When you love your job, you smile widely and wear a book on your head. George Burke, one of the two recent NJIT grads to found BookSwim, a successful start-up, is pictured above with book hat and smile.
George and Shamoon both also possessed entrepreneurial spirit. While students at the Honors College, they had talked in the college lounge about starting a business. Back then, though, they didn’t have a good start-up idea.
The Idea: Netflix for Books
Then suddenly one day, hanging at the Barnes and Noble, an entrepreneurial idea struck them: Why not start a Web-based book rental business – a mail service through which readers, for a monthly fee, could receive and return books? In essence, why not start a Netflix for books?
And so they did. In the spring of 2007, they quit their day jobs, dipped into their personal savings and launched BookSwim. They worked out of Shamoon’s basement with donated books, a few interns and sundry sleepless nights.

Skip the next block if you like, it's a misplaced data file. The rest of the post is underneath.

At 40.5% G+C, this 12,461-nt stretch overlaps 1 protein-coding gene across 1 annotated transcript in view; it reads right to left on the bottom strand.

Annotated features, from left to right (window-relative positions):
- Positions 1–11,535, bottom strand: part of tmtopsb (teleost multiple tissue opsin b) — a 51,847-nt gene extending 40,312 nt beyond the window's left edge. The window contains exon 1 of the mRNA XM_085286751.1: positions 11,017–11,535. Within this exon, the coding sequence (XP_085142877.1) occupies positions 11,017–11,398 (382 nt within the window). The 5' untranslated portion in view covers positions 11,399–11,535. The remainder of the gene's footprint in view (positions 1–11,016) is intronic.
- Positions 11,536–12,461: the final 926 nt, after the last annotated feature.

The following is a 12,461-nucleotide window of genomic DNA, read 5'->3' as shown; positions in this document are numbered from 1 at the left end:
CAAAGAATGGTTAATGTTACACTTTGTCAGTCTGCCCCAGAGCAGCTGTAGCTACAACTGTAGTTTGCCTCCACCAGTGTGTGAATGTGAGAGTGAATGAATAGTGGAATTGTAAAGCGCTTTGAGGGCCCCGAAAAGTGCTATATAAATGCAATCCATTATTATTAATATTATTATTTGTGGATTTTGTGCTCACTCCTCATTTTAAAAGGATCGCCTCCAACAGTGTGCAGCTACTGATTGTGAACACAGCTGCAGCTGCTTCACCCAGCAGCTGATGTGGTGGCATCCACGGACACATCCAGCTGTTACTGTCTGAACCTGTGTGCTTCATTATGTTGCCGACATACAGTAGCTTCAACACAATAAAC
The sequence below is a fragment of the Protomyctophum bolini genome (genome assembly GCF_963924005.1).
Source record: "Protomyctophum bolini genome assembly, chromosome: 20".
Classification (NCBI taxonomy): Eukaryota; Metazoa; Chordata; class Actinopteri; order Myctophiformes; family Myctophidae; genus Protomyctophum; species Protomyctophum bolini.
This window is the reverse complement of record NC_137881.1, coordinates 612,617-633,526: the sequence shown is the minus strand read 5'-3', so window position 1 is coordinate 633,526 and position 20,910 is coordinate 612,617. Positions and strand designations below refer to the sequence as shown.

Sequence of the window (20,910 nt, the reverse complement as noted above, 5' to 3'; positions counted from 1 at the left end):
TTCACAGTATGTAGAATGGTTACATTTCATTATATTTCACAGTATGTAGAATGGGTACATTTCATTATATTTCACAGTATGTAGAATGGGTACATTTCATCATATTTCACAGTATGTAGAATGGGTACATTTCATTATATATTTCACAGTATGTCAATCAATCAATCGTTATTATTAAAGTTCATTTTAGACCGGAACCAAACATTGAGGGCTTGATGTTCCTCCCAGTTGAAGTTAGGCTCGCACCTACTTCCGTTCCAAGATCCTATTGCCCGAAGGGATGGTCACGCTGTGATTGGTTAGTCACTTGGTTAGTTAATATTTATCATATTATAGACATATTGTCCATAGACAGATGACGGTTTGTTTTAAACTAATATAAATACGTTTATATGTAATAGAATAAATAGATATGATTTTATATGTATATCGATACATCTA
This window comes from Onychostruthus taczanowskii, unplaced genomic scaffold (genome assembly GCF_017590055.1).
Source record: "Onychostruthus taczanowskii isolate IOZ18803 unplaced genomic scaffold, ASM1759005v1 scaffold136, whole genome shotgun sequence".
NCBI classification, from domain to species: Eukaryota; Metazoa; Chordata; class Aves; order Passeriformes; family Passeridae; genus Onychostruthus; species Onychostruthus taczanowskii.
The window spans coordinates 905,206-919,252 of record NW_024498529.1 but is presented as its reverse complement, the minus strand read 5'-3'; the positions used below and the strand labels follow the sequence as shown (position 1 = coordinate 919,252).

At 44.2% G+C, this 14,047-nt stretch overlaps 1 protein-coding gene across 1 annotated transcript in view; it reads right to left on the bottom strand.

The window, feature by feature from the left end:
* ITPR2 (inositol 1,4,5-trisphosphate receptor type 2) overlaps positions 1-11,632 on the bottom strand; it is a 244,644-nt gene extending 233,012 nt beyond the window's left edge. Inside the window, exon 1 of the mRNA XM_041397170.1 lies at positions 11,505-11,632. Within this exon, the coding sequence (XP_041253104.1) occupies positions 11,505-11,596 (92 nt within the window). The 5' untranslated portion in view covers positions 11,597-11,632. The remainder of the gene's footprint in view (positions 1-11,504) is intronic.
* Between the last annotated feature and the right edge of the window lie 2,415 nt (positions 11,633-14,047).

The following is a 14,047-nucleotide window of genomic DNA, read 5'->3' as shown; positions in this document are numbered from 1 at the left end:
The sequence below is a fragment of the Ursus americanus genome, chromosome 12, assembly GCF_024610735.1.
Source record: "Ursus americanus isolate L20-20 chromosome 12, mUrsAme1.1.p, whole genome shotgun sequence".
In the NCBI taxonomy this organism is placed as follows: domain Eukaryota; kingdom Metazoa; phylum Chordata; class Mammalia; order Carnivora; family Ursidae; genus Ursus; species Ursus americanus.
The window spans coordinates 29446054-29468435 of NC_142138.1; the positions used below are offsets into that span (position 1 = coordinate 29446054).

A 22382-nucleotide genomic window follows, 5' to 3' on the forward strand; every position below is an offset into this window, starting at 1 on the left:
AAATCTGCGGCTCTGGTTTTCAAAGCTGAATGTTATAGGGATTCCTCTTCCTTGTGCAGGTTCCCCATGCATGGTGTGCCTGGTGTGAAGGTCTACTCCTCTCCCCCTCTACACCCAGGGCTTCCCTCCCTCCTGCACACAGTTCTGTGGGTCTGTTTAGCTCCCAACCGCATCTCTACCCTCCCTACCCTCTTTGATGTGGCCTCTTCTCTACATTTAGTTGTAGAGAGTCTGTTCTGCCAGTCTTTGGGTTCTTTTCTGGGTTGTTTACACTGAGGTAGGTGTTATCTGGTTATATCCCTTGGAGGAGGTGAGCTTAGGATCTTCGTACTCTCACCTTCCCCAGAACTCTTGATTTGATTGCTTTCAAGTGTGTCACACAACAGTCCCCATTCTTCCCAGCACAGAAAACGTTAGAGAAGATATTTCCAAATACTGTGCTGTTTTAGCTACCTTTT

Now, four years later, BookSwim has grown into a full-fledged business, with an office in NJIT’s business incubator, seven bright young employees and a warehouse brimming with thousands of books. Since its first year, George says, BookSwim has grown 350 percent.
“I love running a start-up business,” explains George, who graduated in 2004 with degree in information technology. “I love the autonomy and the relaxed atmosphere. When BookSwim first started I wore sweats to work. Now I dress up,” he quips. “I wear jeans and t-shirts.”
Starting a Second Company
Shamoon recently left BookSwim – he sold his share to Burke and the two remain close -- to launch another start-up called MetroFlats. It’s a website where urban travelers can rent people’s apartments. Renting someone’s apartment, Shamoon says, is cheaper than a hotel and a lot bigger. MetroFlats has an office in Cedar Grove with five employees. MetroFlats, though in its incipient phase, has a chance to prosper, says Shamoon.
An Urge to Create
Shamoon is an engineer – he has both a bachelor’s (2004) and a master’s (2005) in computer engineering – with an unbridled urge to innovate and create. While working on his master’s, he led a student team, known as DARPA, which designed a robotic vehicle. Directing that project helped to turn him into a problem solver, an innovator and a leader.
“Starting a business comes down to creation, or having an urge to create,” says Shamoon. “George and I both have that urge, that creative itch and we both needed to scratch it.”
(By Robert Florida, Office of Strategic Communications)